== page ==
Following on from the trebling of tuition fees back in 2012, the Government are now making plans to alter the way in which we pay back student loans, putting us more out of pocket. For anyone who has taken out a loan after 2012, read on: this will affect you.

Currently, graduates are supposed to pay back 9% of anything earned above £21,000 and this figure will increase in correlation with average earnings in order to make this a fair and reasonable system. However, Government now have plans to freeze the repayment threshold and keep it at £21,000. In his blog, Martin Lewis explains this with an example: if the repayment threshold was increased to £23,000, and a graduate was earning £25,000, they would have to pay back £180 per year, whereas if the threshold is frozen, that figure would rise by 50% to a staggering £360. In this instance, the payment will have doubled; this is not the small change that the Government are making it out to be.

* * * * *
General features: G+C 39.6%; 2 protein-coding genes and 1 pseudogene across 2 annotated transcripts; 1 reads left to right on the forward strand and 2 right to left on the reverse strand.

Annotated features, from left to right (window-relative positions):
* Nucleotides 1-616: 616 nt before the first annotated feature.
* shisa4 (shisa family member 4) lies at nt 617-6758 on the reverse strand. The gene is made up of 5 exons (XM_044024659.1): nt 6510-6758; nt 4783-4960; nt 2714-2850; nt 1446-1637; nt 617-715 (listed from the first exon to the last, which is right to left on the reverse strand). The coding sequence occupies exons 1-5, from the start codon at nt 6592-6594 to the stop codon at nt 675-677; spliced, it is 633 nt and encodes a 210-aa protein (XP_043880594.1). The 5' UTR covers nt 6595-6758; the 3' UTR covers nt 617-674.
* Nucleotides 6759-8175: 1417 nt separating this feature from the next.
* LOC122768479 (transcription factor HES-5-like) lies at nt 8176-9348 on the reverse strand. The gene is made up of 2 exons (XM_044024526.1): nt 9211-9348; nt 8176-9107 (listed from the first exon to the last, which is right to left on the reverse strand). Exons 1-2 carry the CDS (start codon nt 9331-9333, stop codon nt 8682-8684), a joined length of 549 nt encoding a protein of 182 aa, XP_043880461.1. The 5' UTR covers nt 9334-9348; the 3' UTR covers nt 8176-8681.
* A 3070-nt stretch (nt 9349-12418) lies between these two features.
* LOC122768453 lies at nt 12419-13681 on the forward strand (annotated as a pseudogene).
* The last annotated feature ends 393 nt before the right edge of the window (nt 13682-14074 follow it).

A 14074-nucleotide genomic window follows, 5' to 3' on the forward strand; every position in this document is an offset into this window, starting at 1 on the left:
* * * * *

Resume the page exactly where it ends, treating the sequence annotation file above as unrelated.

This new reform will hit lower paid graduates particularly hard, and those from lower income backgrounds who will have received a higher maintenance loan for the duration of their studies. Indeed, it has been calculated that students will have to pay an extra £2,800 on average, over the thirty years, before the debt is wiped.

Whilst this is bleak news for those of us with mounting student debt, it has not been finalised yet. In fact, there is still another week to have your say via a Government consultation process. If you’re tired of changes which disadvantage students, then follow this link below and email or post in your views.


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